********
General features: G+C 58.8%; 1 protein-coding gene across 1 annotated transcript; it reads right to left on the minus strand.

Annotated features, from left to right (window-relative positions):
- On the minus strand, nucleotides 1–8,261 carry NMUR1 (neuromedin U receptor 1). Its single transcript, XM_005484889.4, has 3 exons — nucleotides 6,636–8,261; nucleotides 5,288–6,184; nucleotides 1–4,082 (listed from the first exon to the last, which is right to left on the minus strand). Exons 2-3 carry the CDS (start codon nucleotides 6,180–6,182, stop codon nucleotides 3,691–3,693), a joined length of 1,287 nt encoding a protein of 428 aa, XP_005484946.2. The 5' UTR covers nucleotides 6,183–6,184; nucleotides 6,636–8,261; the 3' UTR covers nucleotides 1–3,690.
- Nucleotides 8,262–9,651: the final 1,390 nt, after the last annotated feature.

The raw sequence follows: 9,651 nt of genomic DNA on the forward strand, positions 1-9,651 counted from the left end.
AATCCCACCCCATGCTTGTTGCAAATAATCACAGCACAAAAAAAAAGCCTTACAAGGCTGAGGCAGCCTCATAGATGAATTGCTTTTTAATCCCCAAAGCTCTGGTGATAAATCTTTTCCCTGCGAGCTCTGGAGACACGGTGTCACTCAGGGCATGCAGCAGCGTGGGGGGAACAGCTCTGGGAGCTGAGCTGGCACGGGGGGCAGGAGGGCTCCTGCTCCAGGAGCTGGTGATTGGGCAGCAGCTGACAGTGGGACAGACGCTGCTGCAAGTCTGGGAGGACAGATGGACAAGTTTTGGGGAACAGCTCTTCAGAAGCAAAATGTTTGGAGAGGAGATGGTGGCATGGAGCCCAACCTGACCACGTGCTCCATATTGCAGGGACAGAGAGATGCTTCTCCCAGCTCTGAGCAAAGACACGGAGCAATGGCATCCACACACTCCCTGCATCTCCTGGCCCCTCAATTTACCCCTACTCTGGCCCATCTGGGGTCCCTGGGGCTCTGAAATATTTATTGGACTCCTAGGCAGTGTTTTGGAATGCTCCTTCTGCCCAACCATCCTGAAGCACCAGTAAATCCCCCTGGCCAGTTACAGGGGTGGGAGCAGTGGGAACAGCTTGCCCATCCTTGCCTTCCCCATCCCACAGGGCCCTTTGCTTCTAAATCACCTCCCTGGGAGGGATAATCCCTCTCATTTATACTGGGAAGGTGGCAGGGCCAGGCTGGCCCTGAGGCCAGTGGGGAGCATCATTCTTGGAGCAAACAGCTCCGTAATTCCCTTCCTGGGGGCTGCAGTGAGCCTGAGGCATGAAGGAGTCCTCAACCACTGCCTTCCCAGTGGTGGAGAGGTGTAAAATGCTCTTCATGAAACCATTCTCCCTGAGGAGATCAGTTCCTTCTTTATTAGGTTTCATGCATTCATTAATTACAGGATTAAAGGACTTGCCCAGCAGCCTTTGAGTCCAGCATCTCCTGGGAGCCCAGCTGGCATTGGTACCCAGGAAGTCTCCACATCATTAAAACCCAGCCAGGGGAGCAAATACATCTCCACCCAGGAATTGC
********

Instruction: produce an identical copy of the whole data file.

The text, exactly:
General features: G+C 58.8%; 1 protein-coding gene across 1 annotated transcript; it reads right to left on the minus strand.

Annotated features, from left to right (window-relative positions):
- On the minus strand, nucleotides 1–8,261 carry NMUR1 (neuromedin U receptor 1). Its single transcript, XM_005484889.4, has 3 exons — nucleotides 6,636–8,261; nucleotides 5,288–6,184; nucleotides 1–4,082 (listed from the first exon to the last, which is right to left on the minus strand). Exons 2-3 carry the CDS (start codon nucleotides 6,180–6,182, stop codon nucleotides 3,691–3,693), a joined length of 1,287 nt encoding a protein of 428 aa, XP_005484946.2. The 5' UTR covers nucleotides 6,183–6,184; nucleotides 6,636–8,261; the 3' UTR covers nucleotides 1–3,690.
- Nucleotides 8,262–9,651: the final 1,390 nt, after the last annotated feature.

The raw sequence follows: 9,651 nt of genomic DNA on the forward strand, positions 1-9,651 counted from the left end.
AATCCCACCCCATGCTTGTTGCAAATAATCACAGCACAAAAAAAAAGCCTTACAAGGCTGAGGCAGCCTCATAGATGAATTGCTTTTTAATCCCCAAAGCTCTGGTGATAAATCTTTTCCCTGCGAGCTCTGGAGACACGGTGTCACTCAGGGCATGCAGCAGCGTGGGGGGAACAGCTCTGGGAGCTGAGCTGGCACGGGGGGCAGGAGGGCTCCTGCTCCAGGAGCTGGTGATTGGGCAGCAGCTGACAGTGGGACAGACGCTGCTGCAAGTCTGGGAGGACAGATGGACAAGTTTTGGGGAACAGCTCTTCAGAAGCAAAATGTTTGGAGAGGAGATGGTGGCATGGAGCCCAACCTGACCACGTGCTCCATATTGCAGGGACAGAGAGATGCTTCTCCCAGCTCTGAGCAAAGACACGGAGCAATGGCATCCACACACTCCCTGCATCTCCTGGCCCCTCAATTTACCCCTACTCTGGCCCATCTGGGGTCCCTGGGGCTCTGAAATATTTATTGGACTCCTAGGCAGTGTTTTGGAATGCTCCTTCTGCCCAACCATCCTGAAGCACCAGTAAATCCCCCTGGCCAGTTACAGGGGTGGGAGCAGTGGGAACAGCTTGCCCATCCTTGCCTTCCCCATCCCACAGGGCCCTTTGCTTCTAAATCACCTCCCTGGGAGGGATAATCCCTCTCATTTATACTGGGAAGGTGGCAGGGCCAGGCTGGCCCTGAGGCCAGTGGGGAGCATCATTCTTGGAGCAAACAGCTCCGTAATTCCCTTCCTGGGGGCTGCAGTGAGCCTGAGGCATGAAGGAGTCCTCAACCACTGCCTTCCCAGTGGTGGAGAGGTGTAAAATGCTCTTCATGAAACCATTCTCCCTGAGGAGATCAGTTCCTTCTTTATTAGGTTTCATGCATTCATTAATTACAGGATTAAAGGACTTGCCCAGCAGCCTTTGAGTCCAGCATCTCCTGGGAGCCCAGCTGGCATTGGTACCCAGGAAGTCTCCACATCATTAAAACCCAGCCAGGGGAGCAAATACATCTCCACCCAGGAATTGC